Progressive Multifocal Leukoencephalopathy (PML) and Social Security Disability
Social Security Disability Lawyer
Typically, applying for and receiving social security disability benefits can take many months. But what if your disabling condition is so severe that you cannot wait? Progressive multifocal leukoencephalopathy (PML) is a disabling condition on the Compassionate Allowance List, which qualifies an individual for an expedited approval process.
What is PML?
PML is a rare and often fatal viral disease that slowly destroys the myelin sheath that insulates the body’s nerve fibers. Without a healthy myelin coating, nerve fibers cannot effectively transmit electrochemical impulses from the brain to the rest of the body. PML almost always strikes immunocompromised people, such as transplant recipients, those on certain kinds of medications, and people with AIDS. PML is caused by the JC virus, a type of virus that normally exists as a harmless, latent infection without producing any symptoms, but can produce tumors in an immunocompromised host. When the immune system is compromised, it cannot keep the JC virus in check; consequently, the virus develops into full-blown PML. There is no cure for PML. However, if a patient’s immune system improves, PML may slow down or stop developing.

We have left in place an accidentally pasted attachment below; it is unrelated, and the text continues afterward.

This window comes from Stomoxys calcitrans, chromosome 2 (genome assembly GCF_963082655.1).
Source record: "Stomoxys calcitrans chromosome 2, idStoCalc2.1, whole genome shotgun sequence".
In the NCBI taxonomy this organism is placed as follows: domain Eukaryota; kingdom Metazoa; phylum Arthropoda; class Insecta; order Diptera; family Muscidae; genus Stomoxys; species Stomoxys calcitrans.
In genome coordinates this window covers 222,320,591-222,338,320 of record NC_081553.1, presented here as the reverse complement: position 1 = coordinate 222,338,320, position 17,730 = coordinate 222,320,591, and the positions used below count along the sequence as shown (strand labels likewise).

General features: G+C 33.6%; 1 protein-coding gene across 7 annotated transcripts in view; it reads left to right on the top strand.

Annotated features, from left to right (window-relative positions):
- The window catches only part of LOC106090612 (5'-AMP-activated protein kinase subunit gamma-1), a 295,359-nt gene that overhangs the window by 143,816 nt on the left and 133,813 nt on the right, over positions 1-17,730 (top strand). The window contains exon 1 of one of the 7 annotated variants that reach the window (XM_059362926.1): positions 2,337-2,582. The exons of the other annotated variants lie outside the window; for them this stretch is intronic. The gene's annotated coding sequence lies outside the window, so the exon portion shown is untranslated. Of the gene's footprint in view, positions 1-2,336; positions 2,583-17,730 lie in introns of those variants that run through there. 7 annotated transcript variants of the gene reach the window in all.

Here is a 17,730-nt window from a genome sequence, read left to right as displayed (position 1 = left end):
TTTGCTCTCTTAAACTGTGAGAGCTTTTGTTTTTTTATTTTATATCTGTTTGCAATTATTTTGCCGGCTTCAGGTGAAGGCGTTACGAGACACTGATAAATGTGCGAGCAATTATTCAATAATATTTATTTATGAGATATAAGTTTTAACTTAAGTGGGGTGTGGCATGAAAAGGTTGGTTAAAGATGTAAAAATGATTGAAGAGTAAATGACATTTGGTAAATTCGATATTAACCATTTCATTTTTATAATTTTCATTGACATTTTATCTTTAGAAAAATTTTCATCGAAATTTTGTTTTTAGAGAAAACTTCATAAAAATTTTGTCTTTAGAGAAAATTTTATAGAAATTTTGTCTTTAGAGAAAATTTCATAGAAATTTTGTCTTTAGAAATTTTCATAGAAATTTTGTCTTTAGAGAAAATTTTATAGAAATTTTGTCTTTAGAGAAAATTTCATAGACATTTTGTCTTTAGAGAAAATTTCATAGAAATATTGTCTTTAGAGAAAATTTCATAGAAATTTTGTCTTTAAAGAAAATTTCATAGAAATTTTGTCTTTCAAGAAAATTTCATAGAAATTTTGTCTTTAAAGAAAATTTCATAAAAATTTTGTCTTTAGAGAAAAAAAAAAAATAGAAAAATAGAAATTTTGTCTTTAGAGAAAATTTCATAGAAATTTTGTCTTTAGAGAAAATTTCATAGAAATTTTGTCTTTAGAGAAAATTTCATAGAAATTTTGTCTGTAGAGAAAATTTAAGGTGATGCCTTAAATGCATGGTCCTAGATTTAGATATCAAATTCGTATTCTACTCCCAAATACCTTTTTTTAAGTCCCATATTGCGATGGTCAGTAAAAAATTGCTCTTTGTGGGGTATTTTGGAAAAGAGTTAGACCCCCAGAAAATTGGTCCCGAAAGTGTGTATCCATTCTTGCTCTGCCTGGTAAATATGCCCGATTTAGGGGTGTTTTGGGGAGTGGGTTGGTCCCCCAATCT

Some of the symptoms of PML include:
- Loss of coordination, clumsiness
- Loss of language capabilities (aphasia)
- Memory loss
- Vision problems
- Progressive weakness of the legs and arms
If you or a loved one is experiencing these symptoms, it is important to talk with a doctor immediately.
Applying for Social Security Disability Benefits and PML
PML qualifies you for social security disability benefits under the Social Security Administration’s guidelines. If you or a loved one has been diagnosed with PML, then you are considered disabled for at least 24 months from the date of diagnosis.
If you or a loved one has been diagnosed with PML, contact an experienced social security disability lawyer today. Please call us at 1-800-882-5500 or fill out a free consultation form for a free evaluation of your social security disability case.